The average day-ahead price of on-peak, wholesale electricity in every region of the continental U.S. in the first half of 2013 is up from the first half of 2012, according to the U.S. Energy Information Administration (EIA).
As of July 22, power prices at major U.S. trading hubs ranged from $35-65/MWh, similar to last year at this time, except for the Pacific Northwest, where prices were about $25/MWh. Spot natural gas prices at major hubs increased between 42 percent and 146 percent between the first half of 2012 and the first half of 2013.
Trends in power prices were generally set by higher natural gas prices in 2013 compared to 10-year low prices in April 2012. However, the increase in power prices varied across markets as regional natural gas supply issues drove larger increases in the Northeast and Pacific Northwest.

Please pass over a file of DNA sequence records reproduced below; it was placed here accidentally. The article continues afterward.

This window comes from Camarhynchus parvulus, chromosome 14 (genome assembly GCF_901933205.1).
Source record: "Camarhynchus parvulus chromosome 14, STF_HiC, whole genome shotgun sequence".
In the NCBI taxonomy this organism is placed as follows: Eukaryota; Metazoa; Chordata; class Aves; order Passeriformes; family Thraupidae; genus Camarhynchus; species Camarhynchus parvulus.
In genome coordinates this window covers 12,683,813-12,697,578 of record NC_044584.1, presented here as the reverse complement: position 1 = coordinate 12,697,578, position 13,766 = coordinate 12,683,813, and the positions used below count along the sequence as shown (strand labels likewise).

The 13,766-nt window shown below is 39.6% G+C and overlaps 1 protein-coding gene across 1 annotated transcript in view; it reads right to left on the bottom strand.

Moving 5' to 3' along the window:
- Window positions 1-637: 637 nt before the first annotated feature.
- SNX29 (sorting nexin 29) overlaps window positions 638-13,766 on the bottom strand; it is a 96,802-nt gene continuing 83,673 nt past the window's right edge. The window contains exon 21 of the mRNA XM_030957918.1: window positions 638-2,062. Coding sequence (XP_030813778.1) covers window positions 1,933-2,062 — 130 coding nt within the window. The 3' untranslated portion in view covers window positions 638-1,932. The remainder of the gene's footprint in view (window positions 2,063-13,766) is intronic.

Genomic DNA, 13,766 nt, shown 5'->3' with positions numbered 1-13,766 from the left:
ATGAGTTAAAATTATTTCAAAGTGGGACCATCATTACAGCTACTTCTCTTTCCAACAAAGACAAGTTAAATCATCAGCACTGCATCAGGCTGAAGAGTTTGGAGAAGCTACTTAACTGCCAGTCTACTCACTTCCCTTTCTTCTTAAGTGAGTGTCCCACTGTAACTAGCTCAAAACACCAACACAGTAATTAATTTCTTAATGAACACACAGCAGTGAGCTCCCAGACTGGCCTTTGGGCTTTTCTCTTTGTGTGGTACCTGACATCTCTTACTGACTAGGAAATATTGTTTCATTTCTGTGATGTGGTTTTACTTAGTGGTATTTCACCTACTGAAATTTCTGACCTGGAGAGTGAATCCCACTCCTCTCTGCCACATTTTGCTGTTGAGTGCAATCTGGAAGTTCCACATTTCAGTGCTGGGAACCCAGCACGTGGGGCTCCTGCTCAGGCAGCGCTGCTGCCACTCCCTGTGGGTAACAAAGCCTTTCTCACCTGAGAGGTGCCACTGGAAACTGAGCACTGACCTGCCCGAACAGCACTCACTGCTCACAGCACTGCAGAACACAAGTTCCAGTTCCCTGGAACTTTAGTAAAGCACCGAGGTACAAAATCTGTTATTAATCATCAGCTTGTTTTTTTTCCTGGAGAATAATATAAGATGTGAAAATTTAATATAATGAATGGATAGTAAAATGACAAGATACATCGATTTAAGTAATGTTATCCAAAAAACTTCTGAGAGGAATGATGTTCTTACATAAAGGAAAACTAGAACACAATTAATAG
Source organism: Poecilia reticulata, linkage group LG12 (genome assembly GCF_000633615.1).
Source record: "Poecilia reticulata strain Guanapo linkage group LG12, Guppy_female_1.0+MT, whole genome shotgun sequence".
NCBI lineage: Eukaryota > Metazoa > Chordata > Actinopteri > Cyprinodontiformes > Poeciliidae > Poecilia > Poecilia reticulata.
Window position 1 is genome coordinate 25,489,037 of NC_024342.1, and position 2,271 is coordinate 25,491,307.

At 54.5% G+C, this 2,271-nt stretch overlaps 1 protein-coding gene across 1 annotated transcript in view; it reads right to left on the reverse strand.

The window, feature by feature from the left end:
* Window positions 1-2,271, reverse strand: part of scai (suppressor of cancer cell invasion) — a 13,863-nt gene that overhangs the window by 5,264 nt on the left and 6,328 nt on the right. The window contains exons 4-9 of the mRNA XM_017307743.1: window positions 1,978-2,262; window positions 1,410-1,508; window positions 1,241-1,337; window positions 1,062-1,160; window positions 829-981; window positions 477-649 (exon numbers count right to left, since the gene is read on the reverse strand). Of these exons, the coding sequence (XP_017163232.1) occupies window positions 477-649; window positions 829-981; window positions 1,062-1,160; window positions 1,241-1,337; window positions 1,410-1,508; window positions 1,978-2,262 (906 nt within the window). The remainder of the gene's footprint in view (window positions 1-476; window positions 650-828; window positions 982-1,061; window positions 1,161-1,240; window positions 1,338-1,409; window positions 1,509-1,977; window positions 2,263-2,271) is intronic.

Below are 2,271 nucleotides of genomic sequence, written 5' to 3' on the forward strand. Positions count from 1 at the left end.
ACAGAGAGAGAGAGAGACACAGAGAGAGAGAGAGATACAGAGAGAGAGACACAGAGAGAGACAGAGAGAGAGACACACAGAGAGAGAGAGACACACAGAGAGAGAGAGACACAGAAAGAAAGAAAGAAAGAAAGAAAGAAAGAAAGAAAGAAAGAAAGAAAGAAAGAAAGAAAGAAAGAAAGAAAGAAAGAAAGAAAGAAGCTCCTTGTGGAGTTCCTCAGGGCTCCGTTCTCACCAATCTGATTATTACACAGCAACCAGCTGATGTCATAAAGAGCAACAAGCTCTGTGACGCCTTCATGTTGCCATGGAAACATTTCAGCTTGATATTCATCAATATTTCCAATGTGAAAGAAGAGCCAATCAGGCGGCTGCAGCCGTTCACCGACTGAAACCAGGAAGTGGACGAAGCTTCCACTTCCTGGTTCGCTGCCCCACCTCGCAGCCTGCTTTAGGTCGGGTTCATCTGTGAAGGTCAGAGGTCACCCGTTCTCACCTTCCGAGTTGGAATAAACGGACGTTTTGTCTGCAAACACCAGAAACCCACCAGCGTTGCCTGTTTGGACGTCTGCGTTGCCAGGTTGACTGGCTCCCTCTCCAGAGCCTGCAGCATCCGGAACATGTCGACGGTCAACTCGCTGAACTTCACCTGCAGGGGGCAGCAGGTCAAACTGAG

In the Northwest, a decline in precipitation reduced hydroelectric generation and made the region more dependent on gas-fired power than in the first half of 2012, which drove power prices 82 percent higher compared to the first half of 2012.
The California power market experienced a 59 percent increase in wholesale power prices largely due to the outage at the San Onofre Nuclear Generating Station (SONGS). The outage also caused a large and unusual separation of power prices between the northern and southern parts of the state’s electric system, the report said.
Prices in New England were the highest in the nation mostly because of pipeline constraints that limited the delivery of natural gas in New England pushed electricity prices above $200 per megawatt-hour (MWh) for several days this winter.
Prices in Texas increased less than much of the rest of the nation, largely because of the mild weather this spring, so there were no short-term price increases in the market. In April 2012, wholesale prices in Texas spiked because of a sharp increase in temperature near the end of the month.